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In Morris-Thorne Wormhole there is a quantity called proper radial distance given by:

$$\ell(r) = \pm \int^{r}_{r_{0}} \Biggr(\frac{r-b(r)}{r} \Biggr)^{-\frac{1}{2}}dr \tag{1}$$

This function must to be finite for every value of $r$.

The fact is, it seems that this is a strong condition for the mathematical viability of wormhole throat; in other words, we must to obey the finiteness of $(1)$.

But, considering now a specific shape function $b(r)$, given by $[1]$:

$$ b(r) = \frac{r}{\exp(r-r_{0})}, \tag{2}$$

we can calculate it's integral, which is (using the Integrate$[,r]$ function of Wolfram Mathematica) :

$$\ell(r) = \pm \Bigg(\frac{2\ln(e^{r/2} + \sqrt{e^r - e^{r_{0}}}) e^{-r/2} \sqrt{e^r - e^{r_{0}}} }{\sqrt{1 - e^{(-r + r_{0})}}}\Bigg)\Biggr]^{r}_{r_{0}} \tag{3}$$

The fact with $(3)$ is: when we calculate the definite integral it seems to be problematic; the part of $r_{0}$ becomes divergent, and therefore the condition of finitness required by $(1)$ becomes meaningless. Furthermore if we test the very notion of "$\ell(r)$ must to be finite everywhere", in particular it must to be finite on $r= r_{0}$, i.e., $\ell(r_{0})$; well, cleary $(3)$ isn't.

So my doubt is:

The proper radius $\ell(r)$ must to be finite on $r = r_{0}$, or we can just bypass this requirement in order to construct a well defined Morris-Thorne Wormhole?

$$ * * * $$

$[1]$ SAMANTA.G.C; et al. Traversable Wormholes with Exponential Shape Function in Modified Gravity and in General Relativity: A Comparative Study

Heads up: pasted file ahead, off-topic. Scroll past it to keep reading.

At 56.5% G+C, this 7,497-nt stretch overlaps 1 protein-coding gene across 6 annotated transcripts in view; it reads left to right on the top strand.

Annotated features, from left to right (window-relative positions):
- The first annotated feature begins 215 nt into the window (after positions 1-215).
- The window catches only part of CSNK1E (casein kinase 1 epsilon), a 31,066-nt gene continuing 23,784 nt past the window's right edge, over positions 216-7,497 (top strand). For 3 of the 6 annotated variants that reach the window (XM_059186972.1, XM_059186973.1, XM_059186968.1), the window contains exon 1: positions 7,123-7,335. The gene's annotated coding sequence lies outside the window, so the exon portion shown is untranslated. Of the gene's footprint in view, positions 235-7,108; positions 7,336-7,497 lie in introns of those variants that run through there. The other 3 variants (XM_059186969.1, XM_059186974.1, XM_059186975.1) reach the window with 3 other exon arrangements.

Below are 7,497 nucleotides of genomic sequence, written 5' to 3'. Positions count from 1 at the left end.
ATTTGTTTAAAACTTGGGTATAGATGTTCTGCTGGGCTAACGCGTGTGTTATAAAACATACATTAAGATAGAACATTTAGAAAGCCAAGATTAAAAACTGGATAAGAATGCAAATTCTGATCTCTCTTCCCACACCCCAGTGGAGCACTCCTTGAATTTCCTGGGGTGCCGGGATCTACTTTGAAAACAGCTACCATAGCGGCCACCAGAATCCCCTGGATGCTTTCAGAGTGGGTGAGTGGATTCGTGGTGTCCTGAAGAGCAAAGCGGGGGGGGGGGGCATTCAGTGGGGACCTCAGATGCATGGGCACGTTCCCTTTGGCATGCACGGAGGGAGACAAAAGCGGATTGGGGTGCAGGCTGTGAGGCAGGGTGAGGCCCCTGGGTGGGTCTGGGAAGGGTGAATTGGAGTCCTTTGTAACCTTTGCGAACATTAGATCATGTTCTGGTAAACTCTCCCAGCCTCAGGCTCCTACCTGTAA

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  • $\begingroup$ Why do you think it blows up? It doesn't seem to blow up for me... $\endgroup$
    – Philip
    Commented Jun 18, 2020 at 20:32
  • $\begingroup$ @Philip I made a edit, try now. $\endgroup$
    – M.N.Raia
    Commented Jun 18, 2020 at 20:35
  • $\begingroup$ I assumed your edit, I calculated it myself and it doesn't blow up. Did you just plug $r = r_0$ in the denominator, or did you take the limit $r\to r_0$? $\endgroup$
    – Philip
    Commented Jun 18, 2020 at 20:35
  • $\begingroup$ @Philip I just plug on denominator. $\endgroup$
    – M.N.Raia
    Commented Jun 18, 2020 at 20:36
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    $\begingroup$ That's your problem. Take the limit carefully and you'll see what happens. It doesn't blow up. $\endgroup$
    – Philip
    Commented Jun 18, 2020 at 20:36

1 Answer 1

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It's easy to show that your function $\ell(r)$ does not blow up as $r\to r_0$. You have that:

$$\ell(r) = \frac{2 e^{-r/2} \sqrt{e^r - e^{r_0}} \ln \left( e^{r/2} + \sqrt{e^r - e^{r_0}} \right)}{\sqrt{1 - e^{-r + r_0}}}. $$

Now, you might be tempted to naively replace $r = r_0$, but the denominator would seem to blow up, leading you to conclude (falsely) that the value diverges. It doesn't. Notice that there is also a term in the numerator which goes to $0$ as you set $r = r_0$. So this is a $\frac{0}{0}$ type situation, and needs to be treated with some care. A good rule of thumb is to take limits in general. (Mathematica allows you to do this, but frankly it's a good exercise to do it by hand too!)

In your case it's especially simple, since if you rewrite the denominator as $$\sqrt{1 - e^{-r + r_0}} = e^{-r/2} \sqrt{e^r - e^{r_0}},$$

then you simply get that

$$\ell(r) = 2 \ln \left( e^{r/2} + \sqrt{e^r - e^{r_0}} \right),$$

and now plugging in $r=r_0$ gives you:

$$\ell(r) = 2 \ln \left( e^{r_0/2}\right) = r_0,$$

which is certainly finite, so long as $r_0$ is finite.

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  • $\begingroup$ Is it possible that $\ell$ be a negative number? $\endgroup$
    – M.N.Raia
    Commented Jun 19, 2020 at 3:34
  • $\begingroup$ I think this also has some problems, I think it $l(r)$ should be 0 at $r_0$, otherwise, it couldn't be smoothly extended to negative $r$. $\endgroup$
    – David Shaw
    Commented Mar 10, 2023 at 18:16

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